Why Do We Lose Our Sense Of Taste During A Bad Cold?

Common cold affects realization of food flavour not the taste of food. Flavour perception requires both taste and smell perception, Blocked nose affects smell.

All of us know that annoying feeling when your nose turns into a faucet, the sneezes never cease, and you feel like your head could roll off your body at any moment. All those signs point to one truth…. you have a cold! Many people feel that relief will come in the form of warm beverages, soup, and bedrest, but colds dig a bit further into your misery and even make your food taste like nothing!

Understandably, you won’t be able to smell things due to all the mucus in your nose, but why does a cold steal away your sense of taste too? The answer to that question lies in knowing how our senses of smell and taste are closely interlinked. However, let’s first begin by identifying how we taste anything at all.

The Anatomy of Taste

taste bud anatomy

source: beerpage.com

Our sense of taste is derived from the interaction of stimuli (such as food) with the sensory receptors in our mouth and throat. Within the mouth, the tongue and the palate (the roof of the mouth) are responsible for tasting most of that delicious pepperoni pizza you ordered.

If you closely observe your tongue, you will see that it is not smooth, but rather rough and bumpy. These tiny protuberances on your tongue are called papillae, which is where your taste buds reside.

There are three main types of papillae, which are classified according to where on the tongue they are located (front, back or sides) and based on how many taste buds they contain. The filiform papillae, one of the four different types of papillae present on the tongue, don’t have any taste receptors.

Out of the three taste buds – circumvallate, fungiform and foliate papillae—fungiform is the most common. They are broad, mushroom-shaped bumps on the tongue. Our taste buds can contain as little as a single taste receptor (like the fungiform papillae) or as many as 50 to 150 receptor cells.

When you put food on your tongue, the molecules in the food bind to and thereby stimulate the gustatory (taste) receptors. There are different receptors for different types of tastes that we associate with the five common tastes: sweetness, sourness, bitterness, saltiness, and umami (although there is recent research to identify taste receptors that also detect fattiness).

Receptors that detect sweetness, for example, will get activated when glucose, or some other similar carbohydrate, like fructose or sucrose, binds to it. Receptors that sense saltiness respond to the ions in salt: sodium and chloride ions. In this way, the millions of sensory receptors in the mouth create a taste profile of that topping-packed slice.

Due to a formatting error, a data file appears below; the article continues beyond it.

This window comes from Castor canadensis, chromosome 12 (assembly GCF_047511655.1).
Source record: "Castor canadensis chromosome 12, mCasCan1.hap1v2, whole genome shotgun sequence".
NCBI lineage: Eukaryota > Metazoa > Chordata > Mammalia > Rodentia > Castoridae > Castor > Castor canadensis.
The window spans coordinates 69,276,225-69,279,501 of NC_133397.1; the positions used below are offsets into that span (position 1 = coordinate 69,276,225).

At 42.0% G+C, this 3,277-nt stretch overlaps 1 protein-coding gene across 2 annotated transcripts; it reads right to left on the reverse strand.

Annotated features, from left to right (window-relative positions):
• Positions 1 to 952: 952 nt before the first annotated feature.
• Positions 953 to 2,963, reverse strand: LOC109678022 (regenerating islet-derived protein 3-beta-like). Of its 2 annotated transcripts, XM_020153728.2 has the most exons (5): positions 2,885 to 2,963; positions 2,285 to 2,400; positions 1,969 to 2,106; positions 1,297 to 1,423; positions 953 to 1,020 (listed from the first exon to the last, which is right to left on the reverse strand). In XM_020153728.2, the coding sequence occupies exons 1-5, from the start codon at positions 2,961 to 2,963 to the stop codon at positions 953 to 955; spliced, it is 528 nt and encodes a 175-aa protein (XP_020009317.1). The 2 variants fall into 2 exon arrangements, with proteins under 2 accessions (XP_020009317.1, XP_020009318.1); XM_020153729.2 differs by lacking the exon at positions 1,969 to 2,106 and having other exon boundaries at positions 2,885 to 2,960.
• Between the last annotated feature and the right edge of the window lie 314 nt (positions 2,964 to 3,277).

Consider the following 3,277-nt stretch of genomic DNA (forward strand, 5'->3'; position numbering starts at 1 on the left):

These taste receptors are connected to neurons that carry the taste of our hypothetical pepperoni pizza to the brain through one of three cranial nerves—the facial nerves VII, the vagus nerve, and the glossopharyngeal nerve. This information finally reaches the gustatory cortex in the frontal lobe of the brain. Here the brain deciphers that what you ate was a pepperoni pizza.

The Nose: The Difference between Taste and Flavor

However, this is only the taste of food, not its flavor. What we colloquially considered “taste” is actually the flavor of food. During a cold, it is the perception of flavor that is compromised.

This connection is called the retronasal passage.

Consider our pepperoni pizza. Before you take a bite, the familiar waft of bread, cheese and meat tingle the olfactory receptors in the nose. Even as you chew the pizza, molecules travel up the nasal cavity, further stimulating them, called retronasal olfaction. The information from the olfactory receptors in the nose reaches the olfactory lobes in the brain. The texture and temperature of the pizza, the so-called “mouth feel” is also registered.


All this information gets integrated to provide the “flavor” of the pizza. This integration occurs in a part of the brain lying just above the eye socket—the orbitofrontal cortex. This is why hot tea tastes fantastic, but the moment it’s cold, it just doesn’t provide the same pleasure!

What Happens During a Cold?

During a cold, mucus blocks the passage to the nasal cavity, preventing odor molecules from interacting with olfactory receptors in the nose. Without the sense of smell, the flavor profile of the food is incomplete. That’s why food tastes “off” or “wrong” without our sense of smell.

One can have a total loss of smell—medically called anosmia—or a partial loss of smell, referred to as hyposmia. It can take a while for the sense of smell to come back after a cold or any viral infection in the upper respiratory tract, a condition called “postviral olfactory dysfunction”. In a few rare cases, the loss of smell can be permanent.

Certain medication taken during colds can also cause a loss of smell. In 2009, the FDA warned against zinc products applied to the nose, as they induced a loss of smell.

We don’t know what we’ve lost until we’ve lost it. This is certainly true for smell. We rarely consider the importance of smell in our everyday life, but it makes our food come to life, and provides some of the simplest—and most readily missed—sensory experiences.

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  1. The Anatomical Record
  2. Annals of The New York Academy of Sciences
  3. Institute for Quality and Efficiency in Health Care
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Rujuta has a MA in Counseling Psychology and MSc in Cognitive Science. She is currently pursuing a PhD in Cognitive Science from IIT Kanpur in India. Her primary area of interest being human memory and learning, she is also interested in the neuroscience of cognitive processes. She also identifies herself as a bibliophile and a harry potter fanatic.

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